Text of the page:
Despite a global effort to expand access to HIV/AIDS care and treatment over 8,000 people with HIV/AIDS are still dying every day.
In the projects mentioned in this report, MSF has increased access to ART despite human resource constraints by hiring additional staff, supplementing pay, shifting certain clinical tasks to nurses, and creating new capacity by training lay workers. Health workers are also offered technical and management support as well as professional development opportunities. However, even in MSF programmes where significant external resources are brought in, our ability to scale up, maintain quality, and address specific medical challenges is being stretched to the limit. What can be done at a local level by MSF or other programme implementers is limited in scope and effectiveness. Fundamental changes in national and international policy and donor practices are urgently needed.
- Emergency retention measures must be developed at the national level to break the cycle of high attrition so that patients can receive the care they need. Improving salaries, working conditions, and incentives - particularly to retain and attract workers in rural and underserved areas - are critical first steps. For most countries this will require international donor support. Access to treatment for health care workers must also be urgently addressed.
- Scope of practice and other work rules set by professional councils and national governments need to be more flexible so that available staff can take on crucial tasks: in particular, trained nurses need to be able to prescribe ARVs and lay workers need to be allowed to carry out testing and counselling.
- Multilateral and bilateral donor rules must be changed and funds must be mobilised to allow support for recurrent human resource costs, in particular salaries.
- National spending limits must be lifted by ministries of finance and international finance institutions, such as the IMF, to ensure governments can increase salaries, increase the health workforce.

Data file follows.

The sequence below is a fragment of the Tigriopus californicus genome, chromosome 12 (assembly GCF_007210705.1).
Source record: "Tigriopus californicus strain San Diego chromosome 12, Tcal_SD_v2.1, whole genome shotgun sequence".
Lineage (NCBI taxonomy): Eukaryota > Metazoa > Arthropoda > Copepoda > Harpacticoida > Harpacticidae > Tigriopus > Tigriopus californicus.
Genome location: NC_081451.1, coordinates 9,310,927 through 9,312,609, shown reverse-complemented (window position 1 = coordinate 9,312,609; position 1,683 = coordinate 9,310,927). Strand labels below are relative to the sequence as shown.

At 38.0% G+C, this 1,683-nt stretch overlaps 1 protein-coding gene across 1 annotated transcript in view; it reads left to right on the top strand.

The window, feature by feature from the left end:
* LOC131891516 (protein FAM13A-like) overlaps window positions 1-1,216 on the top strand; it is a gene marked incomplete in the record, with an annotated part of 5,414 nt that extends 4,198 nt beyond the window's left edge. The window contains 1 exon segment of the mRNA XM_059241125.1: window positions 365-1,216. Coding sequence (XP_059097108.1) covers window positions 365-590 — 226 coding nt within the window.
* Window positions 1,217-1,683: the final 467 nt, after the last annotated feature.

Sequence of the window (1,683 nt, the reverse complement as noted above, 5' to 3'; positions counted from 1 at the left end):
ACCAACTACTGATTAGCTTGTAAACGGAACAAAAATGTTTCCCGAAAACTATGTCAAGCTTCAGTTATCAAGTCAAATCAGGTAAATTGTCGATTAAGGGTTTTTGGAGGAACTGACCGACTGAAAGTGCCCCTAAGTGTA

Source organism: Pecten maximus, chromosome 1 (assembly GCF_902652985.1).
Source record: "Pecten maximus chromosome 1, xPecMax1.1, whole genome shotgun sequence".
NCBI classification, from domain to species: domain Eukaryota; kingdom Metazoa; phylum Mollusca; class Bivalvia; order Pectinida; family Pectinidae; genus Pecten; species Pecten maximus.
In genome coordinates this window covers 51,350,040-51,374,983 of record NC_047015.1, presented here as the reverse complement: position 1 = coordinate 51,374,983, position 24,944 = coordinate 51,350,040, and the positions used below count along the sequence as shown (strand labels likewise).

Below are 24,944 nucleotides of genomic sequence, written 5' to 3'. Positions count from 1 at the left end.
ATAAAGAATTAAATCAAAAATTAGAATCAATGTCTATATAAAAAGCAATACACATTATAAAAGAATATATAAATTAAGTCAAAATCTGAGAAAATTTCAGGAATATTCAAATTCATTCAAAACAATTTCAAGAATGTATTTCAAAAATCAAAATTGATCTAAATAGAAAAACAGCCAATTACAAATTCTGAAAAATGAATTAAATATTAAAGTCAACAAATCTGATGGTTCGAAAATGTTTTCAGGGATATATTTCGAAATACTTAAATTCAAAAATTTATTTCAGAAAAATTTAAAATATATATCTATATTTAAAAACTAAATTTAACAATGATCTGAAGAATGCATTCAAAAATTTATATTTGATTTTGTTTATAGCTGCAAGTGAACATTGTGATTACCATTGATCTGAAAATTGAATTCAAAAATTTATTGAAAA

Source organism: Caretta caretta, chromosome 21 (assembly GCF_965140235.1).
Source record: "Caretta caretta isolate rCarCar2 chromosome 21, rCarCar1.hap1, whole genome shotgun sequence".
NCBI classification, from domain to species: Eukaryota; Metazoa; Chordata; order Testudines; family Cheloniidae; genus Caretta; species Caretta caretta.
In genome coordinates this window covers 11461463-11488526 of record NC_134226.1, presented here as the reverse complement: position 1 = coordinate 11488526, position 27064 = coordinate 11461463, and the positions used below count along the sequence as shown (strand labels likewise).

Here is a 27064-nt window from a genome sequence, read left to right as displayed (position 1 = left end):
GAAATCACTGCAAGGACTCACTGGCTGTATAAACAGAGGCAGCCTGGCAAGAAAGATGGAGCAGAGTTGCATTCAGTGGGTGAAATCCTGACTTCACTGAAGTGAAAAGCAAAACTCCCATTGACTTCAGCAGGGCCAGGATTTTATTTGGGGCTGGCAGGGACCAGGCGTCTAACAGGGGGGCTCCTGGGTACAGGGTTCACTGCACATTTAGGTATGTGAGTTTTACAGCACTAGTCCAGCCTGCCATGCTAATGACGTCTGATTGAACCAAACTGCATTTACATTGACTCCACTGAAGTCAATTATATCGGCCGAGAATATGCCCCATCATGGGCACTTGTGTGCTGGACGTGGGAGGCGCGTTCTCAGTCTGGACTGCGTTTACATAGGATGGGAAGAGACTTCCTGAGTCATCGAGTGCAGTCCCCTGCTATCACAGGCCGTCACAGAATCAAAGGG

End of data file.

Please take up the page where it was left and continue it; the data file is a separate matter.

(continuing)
While there is wide acknowledgement of the depth and scope of the human resources crisis, initiatives taken so far have largely focused on piecemeal or insufficient measures. A notable exception is Malawi's national Emergency Human Resources Plan. Donors broke common practice by funding recurrent expenses associated with increasing salaries for most categories of health care workers and creating new posts. This was possible because the government of Malawi negotiated with the IMF for flexible spending limits for health staff.
It is inconsistent and incomprehensible for donors to provide funds for life-long ART and the building of new clinics, but refuse support for health care worker salaries on grounds that the latter is unsustainable. Funding commodities, particularly ARVs, was an essential step for donors to take, and with a great deal of international pressure this has had a catalytic effect, stimulating governments to set ambitious goals for ART scale-up and expanded treatment access. But people living with HIV/AIDS do not only need drugs and clinics; they need trained, motivated health care workers to diagnose, monitor, and treat them.
Five years ago, providing ART to people in sub-Saharan Africa was a contentious issue, with many believing it was too complicated and costly. The refusal to accept that people with HIV/AIDS in the developing world would die because the drugs were too expensive forced a sea change in attitude and policy. The human resource crisis calls for a similar refusal to accept the status quo. The lack of health staff is a deadly impediment to expanding and sustaining antiretroviral treatment and must be confronted as an emergency for the millions of people with HIV/AIDS still waiting for treatment.
"The nurses at our clinics are overwhelmed by the number of patients. As a result, there is a risk that quality of care can be compromised. Consultation time is too short, and sick patients with complicated infections, especially TB, may not be diagnosed or treated properly. When nurses suffer, patients suffer." - Dr Peter Saranchuk, Medical Co-ordinator, MSF Lesotho